The influence that reggae and dub music have had, and continue to have, on electronic music is undeniable. Often recycled and repurposed are its simple, melodic bass melodies, strong emphasis on percussion, rhythm, and the creation of vast sonic space. All music is based on its ability to create ‘groove’, and reggae and dub are able to accomplish a groove that is very unique; driving rhythms that push forward with intensity while allowing the music to feel relaxed, prompting bodies to move slightly behind the beat. Using a less-is-more approach in regards to the number of instruments on a track, innovators of these styles opted for a less ‘busy’ mix and instead let the rhythm ride long and hard while pushing the limits of their delay, echo and reverb effects to create a seemingly endless audible depth.
Amsterdam-based duo Sun Collective borrows heavily on these practices, and in doing so pay respect to the wide variety of dub-influenced music that has inspired them. ‘The main thing is just love for the music. We’ve been going to these [bass music] parties and playing records for quite some time now. At some point you want to participate more and contribute to the scene,’ says Kevin Kentie, speaking about what inspires him and his partner, Nandor Winnubst, to chase such a specific sound. Kentie and Winnubst’s dub-stepper style blends the warm tones and relaxed vibe of reggae with the heavy bass and production-focused dub style that continues to permeate countless sub-genres of electronic music.
Citing Amsterdam’s own King Shiloh Soundsystem as a big influence, the two aim to create music with the same vibe and live-appeal, while allowing their wide variety of musical influences to permeate. The duo are set to make their live debut at this years Amsterdam Dance Event at a BAM BAM-hosted party at OT301.
I sat down with Sun Collective in their studio to talk about their upcoming show, and got a sneak peak into the impressively vast amount of unreleased music the two have created. They explain to me how they see the bass music scene as still being relatively underground in Holland, hoping to contribute in their own way and help it to expand. Being myself a semi-ignorant North American, I am still impressed by the shiny newness of the European scene, and am curious to hear their opinion on where their music fits into the puzzle. A shared love for deep, vibe-heavy reggae rhythms is a given, but as the conversation progresses, a genuine interest in creating a unique and memorable live experience begins to surface.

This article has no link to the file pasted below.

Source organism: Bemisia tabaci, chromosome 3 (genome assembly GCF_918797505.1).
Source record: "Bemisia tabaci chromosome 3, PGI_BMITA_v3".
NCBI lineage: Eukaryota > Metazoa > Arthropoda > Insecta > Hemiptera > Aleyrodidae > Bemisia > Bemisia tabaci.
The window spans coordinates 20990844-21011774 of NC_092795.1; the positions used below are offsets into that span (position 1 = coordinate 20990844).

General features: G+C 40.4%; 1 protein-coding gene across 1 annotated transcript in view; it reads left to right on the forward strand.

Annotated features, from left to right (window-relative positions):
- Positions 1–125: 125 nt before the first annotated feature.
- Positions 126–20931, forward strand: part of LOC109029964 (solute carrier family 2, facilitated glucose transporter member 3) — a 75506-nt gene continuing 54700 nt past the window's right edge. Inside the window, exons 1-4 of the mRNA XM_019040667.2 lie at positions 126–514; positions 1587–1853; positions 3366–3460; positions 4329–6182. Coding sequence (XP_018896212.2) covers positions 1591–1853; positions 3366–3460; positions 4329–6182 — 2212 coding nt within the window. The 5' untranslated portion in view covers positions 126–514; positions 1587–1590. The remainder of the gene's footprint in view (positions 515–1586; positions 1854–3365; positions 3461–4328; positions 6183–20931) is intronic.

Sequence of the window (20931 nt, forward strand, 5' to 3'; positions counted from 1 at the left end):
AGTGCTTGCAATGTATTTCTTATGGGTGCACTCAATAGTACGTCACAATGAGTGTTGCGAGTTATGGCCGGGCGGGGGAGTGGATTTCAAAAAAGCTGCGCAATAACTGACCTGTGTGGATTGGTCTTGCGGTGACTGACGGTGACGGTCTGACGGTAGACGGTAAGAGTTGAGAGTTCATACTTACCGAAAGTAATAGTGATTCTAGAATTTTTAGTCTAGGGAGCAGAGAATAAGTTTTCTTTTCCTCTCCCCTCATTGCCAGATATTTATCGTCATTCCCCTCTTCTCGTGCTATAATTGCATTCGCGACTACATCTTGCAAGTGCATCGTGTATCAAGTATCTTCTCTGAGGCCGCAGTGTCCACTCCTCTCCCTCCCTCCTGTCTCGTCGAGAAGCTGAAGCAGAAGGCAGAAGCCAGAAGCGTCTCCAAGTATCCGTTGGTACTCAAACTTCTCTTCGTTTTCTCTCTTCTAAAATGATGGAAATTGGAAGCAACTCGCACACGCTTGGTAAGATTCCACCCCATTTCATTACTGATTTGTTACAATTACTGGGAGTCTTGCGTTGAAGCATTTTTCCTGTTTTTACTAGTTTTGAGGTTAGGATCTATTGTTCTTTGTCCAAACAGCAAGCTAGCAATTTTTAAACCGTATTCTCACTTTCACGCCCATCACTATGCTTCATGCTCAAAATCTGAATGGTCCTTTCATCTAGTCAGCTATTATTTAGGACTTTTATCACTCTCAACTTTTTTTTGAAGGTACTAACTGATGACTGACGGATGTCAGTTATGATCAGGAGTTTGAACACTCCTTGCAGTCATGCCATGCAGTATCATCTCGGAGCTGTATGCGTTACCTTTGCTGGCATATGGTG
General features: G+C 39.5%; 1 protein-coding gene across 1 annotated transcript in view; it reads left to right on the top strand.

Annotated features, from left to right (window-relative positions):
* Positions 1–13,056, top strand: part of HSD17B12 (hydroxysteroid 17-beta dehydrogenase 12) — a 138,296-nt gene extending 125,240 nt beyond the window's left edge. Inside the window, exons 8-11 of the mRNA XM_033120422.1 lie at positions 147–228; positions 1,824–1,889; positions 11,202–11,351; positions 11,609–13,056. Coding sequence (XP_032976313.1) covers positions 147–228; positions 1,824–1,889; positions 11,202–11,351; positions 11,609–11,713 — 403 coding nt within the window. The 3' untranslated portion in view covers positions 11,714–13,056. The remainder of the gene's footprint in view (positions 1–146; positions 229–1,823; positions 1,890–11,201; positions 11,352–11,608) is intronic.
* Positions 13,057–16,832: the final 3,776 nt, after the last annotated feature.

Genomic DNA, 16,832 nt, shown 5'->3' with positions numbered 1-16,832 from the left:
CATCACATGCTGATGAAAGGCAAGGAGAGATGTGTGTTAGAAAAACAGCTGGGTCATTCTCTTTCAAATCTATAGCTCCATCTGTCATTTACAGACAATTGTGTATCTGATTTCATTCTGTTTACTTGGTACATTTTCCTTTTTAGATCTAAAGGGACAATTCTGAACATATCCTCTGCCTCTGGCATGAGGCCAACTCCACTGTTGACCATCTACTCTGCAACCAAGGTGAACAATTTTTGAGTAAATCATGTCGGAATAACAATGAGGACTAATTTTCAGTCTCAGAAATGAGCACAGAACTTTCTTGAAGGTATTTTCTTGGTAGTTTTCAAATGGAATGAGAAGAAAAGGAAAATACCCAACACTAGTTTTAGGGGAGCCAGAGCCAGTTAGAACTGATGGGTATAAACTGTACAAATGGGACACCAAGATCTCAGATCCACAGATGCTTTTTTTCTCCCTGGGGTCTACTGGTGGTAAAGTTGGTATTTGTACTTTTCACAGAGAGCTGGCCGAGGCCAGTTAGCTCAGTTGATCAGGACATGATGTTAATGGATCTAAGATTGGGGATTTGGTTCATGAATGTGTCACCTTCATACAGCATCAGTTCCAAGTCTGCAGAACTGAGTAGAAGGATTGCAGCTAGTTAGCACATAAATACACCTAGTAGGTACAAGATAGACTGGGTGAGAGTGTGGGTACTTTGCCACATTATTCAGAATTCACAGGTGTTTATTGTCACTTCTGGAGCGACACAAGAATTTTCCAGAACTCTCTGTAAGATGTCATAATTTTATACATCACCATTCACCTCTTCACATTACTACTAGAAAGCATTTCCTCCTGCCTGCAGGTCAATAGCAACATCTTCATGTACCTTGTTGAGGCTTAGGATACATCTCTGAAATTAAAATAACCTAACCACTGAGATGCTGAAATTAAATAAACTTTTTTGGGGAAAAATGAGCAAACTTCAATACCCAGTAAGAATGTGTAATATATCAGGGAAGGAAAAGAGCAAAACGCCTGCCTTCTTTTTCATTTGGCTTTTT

They discuss various experiences of hearing (and feeling) the King Shiloh Soundsystem in action, almost offended when I admit that I have not yet attended a session. We talk about the power of a custom-built sound system, tailored to the type of material you play, giving a huge advantage to the music being presented in a live-setting, pushing people to come together to take in the shared full-body experience. In doing so, the experience becomes about more than just the music itself, but about the entire aesthetic created by the intensity of the sound, the setting, and the people attending.
Though Sun Collective doesn’t (yet) have their own sound system, they aim to produce music inspired by the sounds heard at these King Shiloh sessions and other similar Jamaican dancehall-style endeavors. Their deep, sub-heavy sound is built from the ground up, focusing on a swelling low end before layering carefully crafted percussion rhythms over top, giving the music a swing that pushes and pulls the body at a smooth pace.
After building a well-polished body of work over the last year, the two are transitioning their focus to create a live-set. Committed to playing solely original music at their upcoming show, they direct my attention to a collection of digital and analogue effects boxes wired into a mixer and an Ableton Push, while explaining the different forms their live show could take. Both have much experience spinning records for a crowd, but wanted to be more involved when performing their own productions, as well as giving the set an improvisational feel that is reminiscent of the dub style that their music draws upon.
Axel Savage, co-founder and resident DJ of BAM BAM is a big fan of the stepper sound, believing it to be a step forward in the evolution of reggae, dub and dancehall music. The events BAM BAM hosts are a strong voice for underground bass music in Amsterdam, giving a regular showcase to jungle, dub, dancehall, deep dubstep, and any bass-heavy electronic music that swings. Savage has known both Kentie and Winnubst through their involvement in the Amsterdam bass scene over the last few years and thought the Sun Collective sound would fit perfectly into the eclectic lineup BAM BAM was assembling for ADE.
Since the events’ inception, Savage’s intention has been to provide a platform for local talent. Along with his partner in BAM BAM, Berlin-based DJ Chaos, the two have been focused on throwing events that showcase various underrepresented sounds in its 3 years of existence. ‘We approach these shows from the point of view of DJs – we have always been more about having good local DJs mashing up the place rather than always trying to book big names just for the reputation. During ADE our show will run later than usual, so it is a perfect moment to bring something deep to the stage,’ says Savage after being asked what inspired him to book a new, relatively unknown name to open such a big show.
With Berlin native Sarah Farina headlining, BAM BAM’s ADE event is sure to be a unique night, offering locally-sourced good vibes and forward thinking bass music to all in attendance. Be sure to catch Sun Collective along with Sarah Farina, Liquorish Records and DJ’s Savage and Chaos on October 16th at OT301 as a part of the Amsterdam Dance Event.
To listen to Sun Collective’s music, make sure to visit their Soundcloud page.